Two Turbine Makers Dominate this High-Growth Market

If you thought Interior Secretary Ken Salazar’s announcement Wednesday of an offshore wind farm was big news for alternative-energy investing, then you must have missed the far bigger news from his Cabinet colleague, Energy Secretary Steven Chu.

While Salazar was standing behind a rostrum touting a 130-turbine wind-energy project in Nantucket Sound, Chu was quietly testifying before the Senate Energy and Water Subcommittee. This testimony did not make the front page, but its impact will prove to be far more important.

As the editor of Government-Driven Investing, the only newsletter focused solely on leveraging government action for portfolio gain, I pay very close attention to Dr. Chu. He’s one sharp cookie, probably the smartest and savviest member of Mr. Obama’s Cabinet. He’s no mere grandstanding political appointee; he really is the nation’s leading energy expert.

Here’s part of what Dr. Chu said before the committee:

“China is investing $44 billion by 2012 and $88 billion by 2020 in ultra high-voltage transmission lines,” he said. “These lines will allow China to transmit power from huge wind and solar farms far from its cities. [T]his is a clear sign of China’s commitment to developing renewable energy.”

The Massachusetts wind farm, despite its coverage in the august pages of The New York Times, is really a teeny project. It’s 130 turbines that can produce 468 megawatts at a cost of $1 billion. (Roughly equal to one small coal-fired power plant.) But China is spending $44 billion on power lines alone to plug alternative energy sources into the grid.

Smart move. All the power in the world is worthless if it can’t be zapped onto a power grid.

Last July, oilman T. Boone Pickens had to cancel his West Texas wind farm, which was slated to be one of the world’s largest, when it became clear no transmission lines were available.

China, the secretary said, sees “the economic opportunity that clean energy represents. [It] largely missed out on the IT revolution, but it is playing to win in the clean energy race.” In case any of the Senators missed his point, he hammered it home. “America’s competitiveness,” he said, “is inseparable from our energy policy.”

Secretary Salazar’s little wind farm is a good step in the right direction, but the Nantucket project is notable merely because it is the first wind farm to be placed on the Outer Continental Shelf. In and of itself, the news of a mid-size wind farm would be left to the trade journals. It won’t have any significant effect on the world’s major wind-industry companies.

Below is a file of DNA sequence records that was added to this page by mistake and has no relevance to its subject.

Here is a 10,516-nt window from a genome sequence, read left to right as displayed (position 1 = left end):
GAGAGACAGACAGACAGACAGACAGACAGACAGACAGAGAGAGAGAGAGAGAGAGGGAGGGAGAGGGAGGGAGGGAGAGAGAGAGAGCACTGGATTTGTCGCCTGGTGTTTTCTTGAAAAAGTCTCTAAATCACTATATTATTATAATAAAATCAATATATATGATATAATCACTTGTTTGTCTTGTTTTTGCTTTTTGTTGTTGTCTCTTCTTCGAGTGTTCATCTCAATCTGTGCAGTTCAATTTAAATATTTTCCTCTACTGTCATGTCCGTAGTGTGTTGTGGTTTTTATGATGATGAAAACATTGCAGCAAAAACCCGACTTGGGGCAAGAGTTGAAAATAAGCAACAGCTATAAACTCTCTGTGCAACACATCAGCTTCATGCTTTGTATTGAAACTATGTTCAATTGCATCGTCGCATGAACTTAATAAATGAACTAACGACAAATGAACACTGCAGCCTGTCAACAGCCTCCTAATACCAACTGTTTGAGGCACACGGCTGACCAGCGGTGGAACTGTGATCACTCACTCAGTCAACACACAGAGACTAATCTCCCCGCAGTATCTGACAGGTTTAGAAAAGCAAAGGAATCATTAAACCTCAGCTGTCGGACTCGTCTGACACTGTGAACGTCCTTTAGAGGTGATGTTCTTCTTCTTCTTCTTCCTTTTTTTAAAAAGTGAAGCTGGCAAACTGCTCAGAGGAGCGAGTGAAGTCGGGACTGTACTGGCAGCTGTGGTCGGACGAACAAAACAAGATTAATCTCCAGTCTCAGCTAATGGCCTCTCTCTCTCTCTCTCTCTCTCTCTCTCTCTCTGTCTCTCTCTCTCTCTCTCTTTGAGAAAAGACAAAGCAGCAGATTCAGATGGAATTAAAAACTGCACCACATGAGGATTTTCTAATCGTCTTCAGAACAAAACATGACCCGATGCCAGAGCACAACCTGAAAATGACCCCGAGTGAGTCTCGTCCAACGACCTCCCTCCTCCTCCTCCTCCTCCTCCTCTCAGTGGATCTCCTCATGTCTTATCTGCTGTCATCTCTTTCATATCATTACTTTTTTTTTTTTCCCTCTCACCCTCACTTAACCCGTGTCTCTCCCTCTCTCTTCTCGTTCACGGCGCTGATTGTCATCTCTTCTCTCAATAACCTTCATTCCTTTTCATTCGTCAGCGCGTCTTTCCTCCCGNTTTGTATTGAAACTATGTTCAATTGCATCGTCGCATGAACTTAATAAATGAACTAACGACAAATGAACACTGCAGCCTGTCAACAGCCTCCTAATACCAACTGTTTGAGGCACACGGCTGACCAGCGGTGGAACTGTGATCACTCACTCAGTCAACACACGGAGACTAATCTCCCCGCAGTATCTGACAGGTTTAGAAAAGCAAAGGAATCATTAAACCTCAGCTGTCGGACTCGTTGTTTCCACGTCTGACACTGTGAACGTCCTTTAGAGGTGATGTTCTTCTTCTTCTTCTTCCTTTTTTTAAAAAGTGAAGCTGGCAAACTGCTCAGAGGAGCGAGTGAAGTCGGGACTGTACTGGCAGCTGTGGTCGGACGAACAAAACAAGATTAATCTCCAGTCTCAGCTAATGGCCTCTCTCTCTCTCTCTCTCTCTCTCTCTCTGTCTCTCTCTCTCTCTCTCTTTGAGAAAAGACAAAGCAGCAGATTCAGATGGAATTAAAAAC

What Dr. Chu said about China‘s activities, however, will affect the green-energy market. That nation will have 100,000 megawatts of wind energy in 2020, up from about 20,000 now. And it’s not only the Chinese who are getting with the program. It’s us, too. The Obama Administration has put the full weight of the federal government behind a game-changing initiative to upgrade the U.S. electrical grid so as to more efficiently use power and fold alternative power sources into the mix.

The President has already allocated $3.9 billion to smart-grid projects. U.S. power producers installed 10,000 megawatts of wind assets last year. China continues to spend money hand over fist to expand and modernize its grid. What’s more, wind has long been embraced by Europe, which already has roughly 2,000 megawatts of wind capacity but is forecast to have 40,000 megawatts by 2020. That’s enough to power 25 million households, far more than the 200,000 that the Nantucket project can support.

With +1,900% growth forecast for Europe, at least +400% growth in China and continued development in the United States, wind turbine manufacturers will be busy for the next decade. That’s great news for the two companies that dominate the market, General Electric (NYSE: GE) and Denmark-based Vestas (OTC: VWDRY). Vestas, despite the strong earnings potential of the wind-energy sector, trades at less than 15 times its future earnings — estimates that the company is likely to exceed given the worldwide demand.

Vestas shares have offered lackluster performance during the past year as the wind story seemed to fade and some projects were put on hold during the recession. Now, as spending resumes and is appearing to resurge, the demand picture seems to grow rosier with each new project announcement. This undervalued stock appears poised for real broken-field running.